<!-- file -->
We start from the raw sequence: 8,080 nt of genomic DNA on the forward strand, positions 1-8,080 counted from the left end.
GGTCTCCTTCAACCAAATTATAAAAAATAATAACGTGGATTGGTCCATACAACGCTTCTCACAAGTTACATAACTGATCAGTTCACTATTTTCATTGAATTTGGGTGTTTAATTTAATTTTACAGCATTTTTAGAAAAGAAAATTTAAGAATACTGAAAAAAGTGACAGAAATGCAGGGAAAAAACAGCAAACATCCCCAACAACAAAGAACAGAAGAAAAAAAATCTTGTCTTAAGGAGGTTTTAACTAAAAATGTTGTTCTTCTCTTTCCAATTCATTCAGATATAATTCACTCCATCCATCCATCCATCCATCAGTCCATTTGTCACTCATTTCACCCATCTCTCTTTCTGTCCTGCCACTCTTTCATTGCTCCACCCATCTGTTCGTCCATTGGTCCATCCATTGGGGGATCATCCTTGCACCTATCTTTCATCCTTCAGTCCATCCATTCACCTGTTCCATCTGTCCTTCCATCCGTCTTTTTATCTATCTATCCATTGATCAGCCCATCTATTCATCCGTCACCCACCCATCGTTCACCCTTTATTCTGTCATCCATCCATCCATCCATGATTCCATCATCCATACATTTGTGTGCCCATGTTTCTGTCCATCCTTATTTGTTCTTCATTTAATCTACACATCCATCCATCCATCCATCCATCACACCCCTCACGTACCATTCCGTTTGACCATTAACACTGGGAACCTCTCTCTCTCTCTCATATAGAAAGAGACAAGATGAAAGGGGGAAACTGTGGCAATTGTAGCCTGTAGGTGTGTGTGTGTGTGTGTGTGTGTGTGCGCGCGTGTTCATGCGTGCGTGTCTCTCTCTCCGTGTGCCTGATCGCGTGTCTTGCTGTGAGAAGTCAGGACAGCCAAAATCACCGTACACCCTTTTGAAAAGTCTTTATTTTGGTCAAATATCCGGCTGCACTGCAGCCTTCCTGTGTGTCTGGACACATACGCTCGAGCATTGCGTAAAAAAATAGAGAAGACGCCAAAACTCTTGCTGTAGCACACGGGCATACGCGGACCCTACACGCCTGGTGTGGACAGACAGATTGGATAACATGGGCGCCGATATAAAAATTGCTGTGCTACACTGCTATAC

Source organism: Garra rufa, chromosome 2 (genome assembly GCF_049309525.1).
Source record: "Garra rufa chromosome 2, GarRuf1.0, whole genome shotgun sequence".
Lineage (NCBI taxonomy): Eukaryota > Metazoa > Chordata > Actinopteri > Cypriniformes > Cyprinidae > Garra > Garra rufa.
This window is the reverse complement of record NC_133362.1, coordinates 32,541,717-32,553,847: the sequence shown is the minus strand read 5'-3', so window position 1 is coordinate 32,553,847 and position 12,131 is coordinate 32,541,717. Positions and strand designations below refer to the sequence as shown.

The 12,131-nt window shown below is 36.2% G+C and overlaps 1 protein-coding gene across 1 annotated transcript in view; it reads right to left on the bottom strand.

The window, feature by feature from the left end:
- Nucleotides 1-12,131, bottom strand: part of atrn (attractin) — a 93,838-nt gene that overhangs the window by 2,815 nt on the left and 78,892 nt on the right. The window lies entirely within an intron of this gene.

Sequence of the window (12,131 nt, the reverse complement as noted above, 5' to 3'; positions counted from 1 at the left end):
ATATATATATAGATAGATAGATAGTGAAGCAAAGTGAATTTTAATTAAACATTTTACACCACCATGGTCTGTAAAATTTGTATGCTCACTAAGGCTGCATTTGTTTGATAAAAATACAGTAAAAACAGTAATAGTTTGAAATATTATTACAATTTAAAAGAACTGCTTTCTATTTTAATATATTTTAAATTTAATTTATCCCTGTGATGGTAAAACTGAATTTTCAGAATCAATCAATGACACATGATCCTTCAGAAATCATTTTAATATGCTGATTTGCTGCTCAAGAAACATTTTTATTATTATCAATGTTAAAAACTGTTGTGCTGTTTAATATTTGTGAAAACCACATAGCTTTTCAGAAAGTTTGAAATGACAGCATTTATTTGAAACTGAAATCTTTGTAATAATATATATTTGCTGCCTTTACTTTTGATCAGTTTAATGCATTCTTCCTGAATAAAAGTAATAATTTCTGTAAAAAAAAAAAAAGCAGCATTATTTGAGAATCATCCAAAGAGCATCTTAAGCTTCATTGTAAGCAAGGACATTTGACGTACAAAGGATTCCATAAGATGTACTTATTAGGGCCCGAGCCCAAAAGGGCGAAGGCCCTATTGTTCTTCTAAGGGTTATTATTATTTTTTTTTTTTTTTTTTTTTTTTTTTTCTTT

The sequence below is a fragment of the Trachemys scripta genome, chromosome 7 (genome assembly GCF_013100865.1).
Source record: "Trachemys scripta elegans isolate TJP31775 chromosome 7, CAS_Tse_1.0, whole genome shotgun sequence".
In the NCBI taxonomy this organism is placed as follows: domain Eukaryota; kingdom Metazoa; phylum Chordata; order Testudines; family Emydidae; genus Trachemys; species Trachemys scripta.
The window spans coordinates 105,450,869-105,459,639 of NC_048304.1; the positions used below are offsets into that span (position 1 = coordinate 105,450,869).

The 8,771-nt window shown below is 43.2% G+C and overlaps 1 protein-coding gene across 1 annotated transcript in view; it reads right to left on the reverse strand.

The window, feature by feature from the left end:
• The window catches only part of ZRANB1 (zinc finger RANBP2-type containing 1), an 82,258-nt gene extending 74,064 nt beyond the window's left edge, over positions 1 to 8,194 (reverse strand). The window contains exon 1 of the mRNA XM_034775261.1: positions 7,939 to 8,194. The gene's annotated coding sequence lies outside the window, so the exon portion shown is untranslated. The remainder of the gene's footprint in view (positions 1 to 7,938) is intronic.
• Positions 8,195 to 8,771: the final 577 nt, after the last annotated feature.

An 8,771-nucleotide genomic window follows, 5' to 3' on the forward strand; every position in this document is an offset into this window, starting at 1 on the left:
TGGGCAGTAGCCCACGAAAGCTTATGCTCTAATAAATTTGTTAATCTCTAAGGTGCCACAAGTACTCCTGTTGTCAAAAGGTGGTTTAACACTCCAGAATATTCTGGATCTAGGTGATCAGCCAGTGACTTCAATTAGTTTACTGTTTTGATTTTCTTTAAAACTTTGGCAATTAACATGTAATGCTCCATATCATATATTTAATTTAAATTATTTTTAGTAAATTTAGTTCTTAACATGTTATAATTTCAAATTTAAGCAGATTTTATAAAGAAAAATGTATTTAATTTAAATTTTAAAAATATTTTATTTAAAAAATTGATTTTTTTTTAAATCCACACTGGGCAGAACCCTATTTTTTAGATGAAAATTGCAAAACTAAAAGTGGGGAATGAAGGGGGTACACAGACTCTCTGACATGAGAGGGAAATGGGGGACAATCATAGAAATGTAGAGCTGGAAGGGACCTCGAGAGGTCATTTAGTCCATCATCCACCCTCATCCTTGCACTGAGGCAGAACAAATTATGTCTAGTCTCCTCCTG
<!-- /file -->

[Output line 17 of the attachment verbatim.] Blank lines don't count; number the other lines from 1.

The window, feature by feature from the left end: